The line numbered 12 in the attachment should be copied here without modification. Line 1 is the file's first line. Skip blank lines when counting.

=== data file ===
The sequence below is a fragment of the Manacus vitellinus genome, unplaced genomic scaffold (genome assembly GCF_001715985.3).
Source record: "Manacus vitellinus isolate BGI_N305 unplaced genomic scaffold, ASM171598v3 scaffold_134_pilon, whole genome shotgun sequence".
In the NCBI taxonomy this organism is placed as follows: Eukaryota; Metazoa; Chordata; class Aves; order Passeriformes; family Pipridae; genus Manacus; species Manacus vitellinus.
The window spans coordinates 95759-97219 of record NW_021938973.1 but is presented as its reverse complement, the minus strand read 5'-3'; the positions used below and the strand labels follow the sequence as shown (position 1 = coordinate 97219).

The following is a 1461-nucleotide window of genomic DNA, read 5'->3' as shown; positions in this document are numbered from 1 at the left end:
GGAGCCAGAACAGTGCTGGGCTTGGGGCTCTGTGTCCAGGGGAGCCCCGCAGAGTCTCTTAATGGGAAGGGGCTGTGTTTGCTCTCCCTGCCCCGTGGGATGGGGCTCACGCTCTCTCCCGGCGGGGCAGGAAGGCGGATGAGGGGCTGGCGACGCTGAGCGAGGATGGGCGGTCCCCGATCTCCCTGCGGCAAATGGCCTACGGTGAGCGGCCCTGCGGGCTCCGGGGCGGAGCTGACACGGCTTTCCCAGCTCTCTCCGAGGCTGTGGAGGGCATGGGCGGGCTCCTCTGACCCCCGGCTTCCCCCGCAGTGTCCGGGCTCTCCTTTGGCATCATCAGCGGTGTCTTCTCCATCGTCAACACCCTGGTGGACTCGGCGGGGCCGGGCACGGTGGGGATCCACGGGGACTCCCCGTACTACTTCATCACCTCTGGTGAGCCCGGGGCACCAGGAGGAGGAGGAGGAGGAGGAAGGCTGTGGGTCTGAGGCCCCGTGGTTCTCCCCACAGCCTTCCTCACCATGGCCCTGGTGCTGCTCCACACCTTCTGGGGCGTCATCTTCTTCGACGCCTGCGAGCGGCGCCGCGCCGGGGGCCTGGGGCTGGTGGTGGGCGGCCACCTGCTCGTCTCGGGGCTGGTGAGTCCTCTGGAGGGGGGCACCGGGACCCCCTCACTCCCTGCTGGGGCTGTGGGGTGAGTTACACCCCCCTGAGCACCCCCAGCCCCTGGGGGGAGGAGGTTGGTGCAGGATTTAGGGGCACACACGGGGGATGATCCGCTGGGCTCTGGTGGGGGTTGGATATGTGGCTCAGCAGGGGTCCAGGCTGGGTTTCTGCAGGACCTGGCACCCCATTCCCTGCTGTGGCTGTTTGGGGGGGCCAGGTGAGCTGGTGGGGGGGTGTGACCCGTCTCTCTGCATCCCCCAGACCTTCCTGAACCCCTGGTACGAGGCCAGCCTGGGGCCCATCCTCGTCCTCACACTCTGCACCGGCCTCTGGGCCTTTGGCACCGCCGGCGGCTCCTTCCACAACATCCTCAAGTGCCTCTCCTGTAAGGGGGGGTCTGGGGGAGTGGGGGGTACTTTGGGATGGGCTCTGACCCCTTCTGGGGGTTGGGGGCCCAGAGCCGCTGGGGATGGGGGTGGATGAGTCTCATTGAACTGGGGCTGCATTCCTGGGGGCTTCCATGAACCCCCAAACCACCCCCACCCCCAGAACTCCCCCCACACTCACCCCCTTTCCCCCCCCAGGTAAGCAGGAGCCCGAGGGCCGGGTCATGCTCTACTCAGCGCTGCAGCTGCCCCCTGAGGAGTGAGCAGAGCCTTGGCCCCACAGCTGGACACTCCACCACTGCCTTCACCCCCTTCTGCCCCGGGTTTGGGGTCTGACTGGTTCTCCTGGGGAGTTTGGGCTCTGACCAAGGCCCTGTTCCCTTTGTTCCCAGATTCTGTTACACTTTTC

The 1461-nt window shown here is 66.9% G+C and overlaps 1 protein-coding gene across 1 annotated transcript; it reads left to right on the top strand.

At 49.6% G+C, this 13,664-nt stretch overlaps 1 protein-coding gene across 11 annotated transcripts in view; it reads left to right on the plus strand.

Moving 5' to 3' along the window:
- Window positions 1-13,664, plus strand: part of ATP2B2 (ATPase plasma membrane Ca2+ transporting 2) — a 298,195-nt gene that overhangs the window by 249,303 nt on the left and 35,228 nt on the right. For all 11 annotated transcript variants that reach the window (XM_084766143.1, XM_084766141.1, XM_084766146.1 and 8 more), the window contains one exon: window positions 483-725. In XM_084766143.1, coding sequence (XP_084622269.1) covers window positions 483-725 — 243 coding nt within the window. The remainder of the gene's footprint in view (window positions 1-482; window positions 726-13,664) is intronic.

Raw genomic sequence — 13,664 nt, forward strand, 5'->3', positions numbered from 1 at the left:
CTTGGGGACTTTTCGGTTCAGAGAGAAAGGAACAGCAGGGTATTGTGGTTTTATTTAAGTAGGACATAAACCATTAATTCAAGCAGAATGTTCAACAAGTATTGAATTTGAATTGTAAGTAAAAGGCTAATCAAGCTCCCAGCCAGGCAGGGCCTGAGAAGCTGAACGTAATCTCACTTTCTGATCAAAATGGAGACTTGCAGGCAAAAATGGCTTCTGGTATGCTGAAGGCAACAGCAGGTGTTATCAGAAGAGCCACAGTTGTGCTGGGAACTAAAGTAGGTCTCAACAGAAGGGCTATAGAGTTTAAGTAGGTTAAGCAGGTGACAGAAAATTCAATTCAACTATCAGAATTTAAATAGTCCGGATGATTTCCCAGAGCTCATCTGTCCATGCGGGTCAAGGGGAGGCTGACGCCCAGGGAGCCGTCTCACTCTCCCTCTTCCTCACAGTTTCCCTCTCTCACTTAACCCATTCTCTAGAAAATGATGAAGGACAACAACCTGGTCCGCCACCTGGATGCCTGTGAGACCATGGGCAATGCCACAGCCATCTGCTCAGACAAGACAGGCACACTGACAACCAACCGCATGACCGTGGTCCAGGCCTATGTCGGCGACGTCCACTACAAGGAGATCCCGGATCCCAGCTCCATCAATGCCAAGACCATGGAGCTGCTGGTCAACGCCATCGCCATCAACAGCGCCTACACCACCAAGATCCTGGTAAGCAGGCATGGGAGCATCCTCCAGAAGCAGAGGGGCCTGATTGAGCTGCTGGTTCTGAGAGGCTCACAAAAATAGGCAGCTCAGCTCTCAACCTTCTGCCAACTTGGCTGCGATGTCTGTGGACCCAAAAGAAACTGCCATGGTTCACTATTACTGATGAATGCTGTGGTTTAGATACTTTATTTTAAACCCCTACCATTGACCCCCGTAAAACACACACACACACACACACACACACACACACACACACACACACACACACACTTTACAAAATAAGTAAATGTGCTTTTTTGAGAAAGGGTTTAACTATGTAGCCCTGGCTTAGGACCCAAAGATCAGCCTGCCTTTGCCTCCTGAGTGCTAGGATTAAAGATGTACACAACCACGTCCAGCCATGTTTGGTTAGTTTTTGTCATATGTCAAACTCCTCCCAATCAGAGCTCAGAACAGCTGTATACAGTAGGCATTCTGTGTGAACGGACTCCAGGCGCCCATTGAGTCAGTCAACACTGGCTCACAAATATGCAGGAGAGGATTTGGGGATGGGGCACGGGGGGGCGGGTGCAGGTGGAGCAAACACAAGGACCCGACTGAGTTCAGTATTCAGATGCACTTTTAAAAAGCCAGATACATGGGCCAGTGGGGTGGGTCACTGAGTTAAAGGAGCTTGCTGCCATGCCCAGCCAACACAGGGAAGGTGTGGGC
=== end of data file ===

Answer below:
CTTGGGGACTTTTCGGTTCAGAGAGAAAGGAACAGCAGGGTATTGTGGTTTTATTTAAGTAGGACATAAACCATTAATTCAAGCAGAATGTTCAACAAGTATTGAATTTGAATTGTAAGTAAAAGGCTAATCAAGCTCCCAGCCAGGCAGGGCCTGAGAAGCTGAACGTAATCTCACTTTCTGATCAAAATGGAGACTTGCAGGCAAAAATGGCTTCTGGTATGCTGAAGGCAACAGCAGGTGTTATCAGAAGAGCCACAGTTGTGCTGGGAACTAAAGTAGGTCTCAACAGAAGGGCTATAGAGTTTAAGTAGGTTAAGCAGGTGACAGAAAATTCAATTCAACTATCAGAATTTAAATAGTCCGGATGATTTCCCAGAGCTCATCTGTCCATGCGGGTCAAGGGGAGGCTGACGCCCAGGGAGCCGTCTCACTCTCCCTCTTCCTCACAGTTTCCCTCTCTCACTTAACCCATTCTCTAGAAAATGATGAAGGACAACAACCTGGTCCGCCACCTGGATGCCTGTGAGACCATGGGCAATGCCACAGCCATCTGCTCAGACAAGACAGGCACACTGACAACCAACCGCATGACCGTGGTCCAGGCCTATGTCGGCGACGTCCACTACAAGGAGATCCCGGATCCCAGCTCCATCAATGCCAAGACCATGGAGCTGCTGGTCAACGCCATCGCCATCAACAGCGCCTACACCACCAAGATCCTGGTAAGCAGGCATGGGAGCATCCTCCAGAAGCAGAGGGGCCTGATTGAGCTGCTGGTTCTGAGAGGCTCACAAAAATAGGCAGCTCAGCTCTCAACCTTCTGCCAACTTGGCTGCGATGTCTGTGGACCCAAAAGAAACTGCCATGGTTCACTATTACTGATGAATGCTGTGGTTTAGATACTTTATTTTAAACCCCTACCATTGACCCCCGTAAAACACACACACACACACACACACACACACACACACACACACACACACACACACTTTACAAAATAAGTAAATGTGCTTTTTTGAGAAAGGGTTTAACTATGTAGCCCTGGCTTAGGACCCAAAGATCAGCCTGCCTTTGCCTCCTGAGTGCTAGGATTAAAGATGTACACAACCACGTCCAGCCATGTTTGGTTAGTTTTTGTCATATGTCAAACTCCTCCCAATCAGAGCTCAGAACAGCTGTATACAGTAGGCATTCTGTGTGAACGGACTCCAGGCGCCCATTGAGTCAGTCAACACTGGCTCACAAATATGCAGGAGAGGATTTGGGGATGGGGCACGGGGGGGCGGGTGCAGGTGGAGCAAACACAAGGACCCGACTGAGTTCAGTATTCAGATGCACTTTTAAAAAGCCAGATACATGGGCCAGTGGGGTGGGTCACTGAGTTAAAGGAGCTTGCTGCCATGCCCAGCCAACACAGGGAAGGTGTGGGC